MEDICAL MARIJUANA: Alaska Legislates Restrictions on Use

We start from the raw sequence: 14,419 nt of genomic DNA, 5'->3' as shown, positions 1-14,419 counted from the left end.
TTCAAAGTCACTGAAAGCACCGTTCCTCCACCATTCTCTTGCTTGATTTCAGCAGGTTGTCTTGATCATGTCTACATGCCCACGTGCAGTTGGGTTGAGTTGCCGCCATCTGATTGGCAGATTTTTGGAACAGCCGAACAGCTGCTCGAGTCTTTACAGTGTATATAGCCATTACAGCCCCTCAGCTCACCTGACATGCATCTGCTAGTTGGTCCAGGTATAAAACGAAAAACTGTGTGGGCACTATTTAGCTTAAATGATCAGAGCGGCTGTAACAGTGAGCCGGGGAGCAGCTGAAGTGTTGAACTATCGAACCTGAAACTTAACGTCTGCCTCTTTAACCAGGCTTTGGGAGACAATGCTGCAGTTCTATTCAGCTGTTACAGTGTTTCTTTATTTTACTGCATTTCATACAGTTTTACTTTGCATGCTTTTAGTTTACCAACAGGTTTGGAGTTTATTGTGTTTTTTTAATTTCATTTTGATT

Only six months after nearly 60% of Alaska voters approved an initiative legalizing medical marijuana use, the state Legislature passed a measure yesterday that would require patients to complete regular doctor visits to maintain permission to use marijuana, limit possession to one ounce and six plants in all cases, and register with the state before obtaining the drug, Reuters/Nando Times reports. State Sen. Loren Leman (R), the bill's sponsor, said "it was needed to prevent recreational marijuana users from exploiting the voter-approved initiative," and would preserve patients' rights while enabling police to distinguish between legal and illegal marijuana use. State Sen. Kim Elton (D), however, said, "It would be presumptuous for me to vote to change it, since the initiative got more votes than I did." Other opponents of the bill say it will violate users' medical privacy and "unfairly burden people suffering from serious illness." Gov. Tony Knowles (D) has expressed his support for the measure (Rosen, 5/18).This is part of the California Healthline Daily Edition, a summary of health policy coverage from major news organizations. Sign up for an email subscription.